For those who are fans of the old Pogo cartoon, you will recognize the phrase, “We have met the enemy, and he is us.”
The fact is that the greatest threat to not just procurement but businesses, in general, is a lack of agility, as exemplified by our profession’s state of “future readiness.” Of course, some may argue what that state of readiness means or where it is applicable.
From our standpoint, said readiness is reflected in our willingness and ability to excel with an expanded portfolio that includes cybersecurity and data modernization, to name two areas right off the top.
Why do we place so much emphasis on agility? A few years ago, a study reported that nearly 90% of the companies that were on the Fortune 500 list in 1955 are no longer on said list. While there are undoubtedly many reasons for their decline, their greatest undoing was an unwillingness to adapt. In other words, they were not agile in their response to changing market conditions.
With only 4% of supply chains being “future-ready,” it seems to indicate that procurement and supply chains are heading down a similar path.
Securing the Future
At the risk of sounding like a broken record, we have often talked about procurement and cybersecurity and how more than 50 percent of all enterprise breaches occur through third-party vendors or partners.
As you ponder that reality, let’s add a little weight on your responsible shoulders by way of telling you that dwell time is almost six months. If you do not know what dwell time is, hang your head in shame. From the moment a third-party breach occurs, it takes organizations up to 6-months to detect that their data has been compromised. That period is what we call dwell time.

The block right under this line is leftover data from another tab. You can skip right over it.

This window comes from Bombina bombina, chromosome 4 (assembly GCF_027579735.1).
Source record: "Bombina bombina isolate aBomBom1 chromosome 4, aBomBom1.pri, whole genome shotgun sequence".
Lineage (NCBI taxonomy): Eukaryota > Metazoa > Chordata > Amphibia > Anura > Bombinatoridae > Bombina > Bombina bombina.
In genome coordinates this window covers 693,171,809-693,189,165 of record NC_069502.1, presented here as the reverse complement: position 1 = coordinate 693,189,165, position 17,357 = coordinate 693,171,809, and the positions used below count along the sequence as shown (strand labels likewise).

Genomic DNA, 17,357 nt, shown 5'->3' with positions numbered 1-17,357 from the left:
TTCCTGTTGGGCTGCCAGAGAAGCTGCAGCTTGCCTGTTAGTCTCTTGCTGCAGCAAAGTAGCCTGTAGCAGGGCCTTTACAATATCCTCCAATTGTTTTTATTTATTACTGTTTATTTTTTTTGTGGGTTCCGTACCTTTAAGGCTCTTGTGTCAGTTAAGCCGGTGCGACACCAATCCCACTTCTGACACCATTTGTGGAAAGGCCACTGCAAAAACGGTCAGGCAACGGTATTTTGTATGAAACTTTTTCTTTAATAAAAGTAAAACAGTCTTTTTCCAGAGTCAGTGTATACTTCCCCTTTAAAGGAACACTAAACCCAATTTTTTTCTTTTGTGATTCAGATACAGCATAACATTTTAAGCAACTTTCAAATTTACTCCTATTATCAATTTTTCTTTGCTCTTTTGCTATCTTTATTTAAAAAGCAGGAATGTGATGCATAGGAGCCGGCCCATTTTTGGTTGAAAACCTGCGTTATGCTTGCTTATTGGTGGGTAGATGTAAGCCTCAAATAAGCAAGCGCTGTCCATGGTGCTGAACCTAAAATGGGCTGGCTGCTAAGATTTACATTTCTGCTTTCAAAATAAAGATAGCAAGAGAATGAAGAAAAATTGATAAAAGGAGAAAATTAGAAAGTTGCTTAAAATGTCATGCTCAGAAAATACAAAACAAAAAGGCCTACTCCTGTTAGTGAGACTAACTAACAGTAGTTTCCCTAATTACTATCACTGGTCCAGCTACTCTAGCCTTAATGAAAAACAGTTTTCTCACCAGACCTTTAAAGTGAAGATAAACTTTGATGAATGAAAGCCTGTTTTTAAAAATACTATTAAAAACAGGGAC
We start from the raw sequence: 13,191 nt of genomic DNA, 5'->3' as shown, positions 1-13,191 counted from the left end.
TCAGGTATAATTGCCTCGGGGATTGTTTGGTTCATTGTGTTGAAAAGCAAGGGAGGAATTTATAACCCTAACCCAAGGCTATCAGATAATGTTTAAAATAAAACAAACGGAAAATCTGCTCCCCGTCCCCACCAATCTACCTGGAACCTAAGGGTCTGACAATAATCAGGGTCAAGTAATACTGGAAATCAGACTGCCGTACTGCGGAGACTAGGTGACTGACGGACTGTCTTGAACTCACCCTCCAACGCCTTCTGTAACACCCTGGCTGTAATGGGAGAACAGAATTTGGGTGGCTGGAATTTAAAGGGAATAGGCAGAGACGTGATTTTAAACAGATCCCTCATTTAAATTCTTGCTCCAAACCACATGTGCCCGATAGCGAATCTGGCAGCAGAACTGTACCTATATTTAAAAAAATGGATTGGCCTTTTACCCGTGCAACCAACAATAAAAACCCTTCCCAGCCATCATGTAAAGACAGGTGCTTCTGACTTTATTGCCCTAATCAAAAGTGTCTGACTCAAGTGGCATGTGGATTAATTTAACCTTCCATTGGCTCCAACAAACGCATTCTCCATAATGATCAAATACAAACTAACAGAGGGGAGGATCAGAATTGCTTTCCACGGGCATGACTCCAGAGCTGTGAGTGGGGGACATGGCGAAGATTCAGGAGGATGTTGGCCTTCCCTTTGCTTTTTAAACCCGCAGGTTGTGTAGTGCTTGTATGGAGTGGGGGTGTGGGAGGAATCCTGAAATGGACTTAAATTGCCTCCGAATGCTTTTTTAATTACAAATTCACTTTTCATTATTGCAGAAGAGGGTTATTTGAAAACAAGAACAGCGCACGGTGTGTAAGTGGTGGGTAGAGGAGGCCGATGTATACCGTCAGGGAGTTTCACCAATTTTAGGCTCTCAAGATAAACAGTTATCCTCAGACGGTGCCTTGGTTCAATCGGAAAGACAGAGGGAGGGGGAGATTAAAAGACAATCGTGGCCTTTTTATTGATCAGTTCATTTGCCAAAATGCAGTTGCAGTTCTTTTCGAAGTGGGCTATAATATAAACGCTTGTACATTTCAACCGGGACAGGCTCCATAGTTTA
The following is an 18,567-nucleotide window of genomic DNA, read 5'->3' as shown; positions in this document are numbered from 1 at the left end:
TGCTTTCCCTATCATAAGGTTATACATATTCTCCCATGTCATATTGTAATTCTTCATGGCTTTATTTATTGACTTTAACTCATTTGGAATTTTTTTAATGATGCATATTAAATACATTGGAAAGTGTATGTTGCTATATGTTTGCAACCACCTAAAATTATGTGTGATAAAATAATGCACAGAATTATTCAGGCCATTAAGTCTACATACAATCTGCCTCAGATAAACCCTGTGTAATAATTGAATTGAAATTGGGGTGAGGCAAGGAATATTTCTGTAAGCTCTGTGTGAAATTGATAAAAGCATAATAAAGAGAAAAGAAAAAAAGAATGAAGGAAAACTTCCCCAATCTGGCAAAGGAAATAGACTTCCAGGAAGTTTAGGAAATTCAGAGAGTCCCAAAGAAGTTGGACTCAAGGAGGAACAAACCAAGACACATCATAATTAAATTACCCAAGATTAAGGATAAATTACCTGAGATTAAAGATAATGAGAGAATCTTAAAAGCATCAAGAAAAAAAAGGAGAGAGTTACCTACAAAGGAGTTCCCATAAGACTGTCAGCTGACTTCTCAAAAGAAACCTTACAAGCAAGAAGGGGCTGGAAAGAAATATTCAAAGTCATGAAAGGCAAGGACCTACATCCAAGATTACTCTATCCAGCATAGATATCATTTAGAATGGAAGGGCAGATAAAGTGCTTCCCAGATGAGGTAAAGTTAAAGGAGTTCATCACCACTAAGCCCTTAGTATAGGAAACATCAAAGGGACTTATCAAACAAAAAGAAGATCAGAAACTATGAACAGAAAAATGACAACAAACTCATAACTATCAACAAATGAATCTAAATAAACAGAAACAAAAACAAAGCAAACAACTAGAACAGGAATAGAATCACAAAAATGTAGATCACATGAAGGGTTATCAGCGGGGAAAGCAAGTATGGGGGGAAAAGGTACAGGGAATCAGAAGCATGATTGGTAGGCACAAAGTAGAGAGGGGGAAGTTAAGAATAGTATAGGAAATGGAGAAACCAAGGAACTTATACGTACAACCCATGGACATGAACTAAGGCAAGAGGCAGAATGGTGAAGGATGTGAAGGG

Adding further insult to injury is the additional 90-days it takes a company to address and correct the issue.
One final note, according to the Bomgar survey, 74% of procurement professionals believe that third-party vendor selection overlooks potential vital risks, with 64% saying that their organization focuses more on cost than security.
Once again and in tandem with data modernization—a topic of recent interest in previous articles—we, being procurement, appear to be our own worst enemy. Is it any wonder that 96% of all supply chains are listing in a world of willing ignorance and avoidance?
The Time is Now
Regarding our ill-prepared supply chains, it appears that we are in a perpetual state of reactive versus proactive readiness.
Why is that the case?
Why do we wait for the wheels to fall off—or almost fall off—before we take remedial action. Would it not make more sense to scrutinize our weaknesses and strengths seriously rather than simply waiting around until the proverbial shoe drops? After all, this isn’t rocket science but good business sense.
What are your thoughts regarding the assertion that only 4% of supply chains are future-ready? Now is the time to throw your hat of opinion (with factual support) into the ring of discussion and let us know how to improve our readiness state.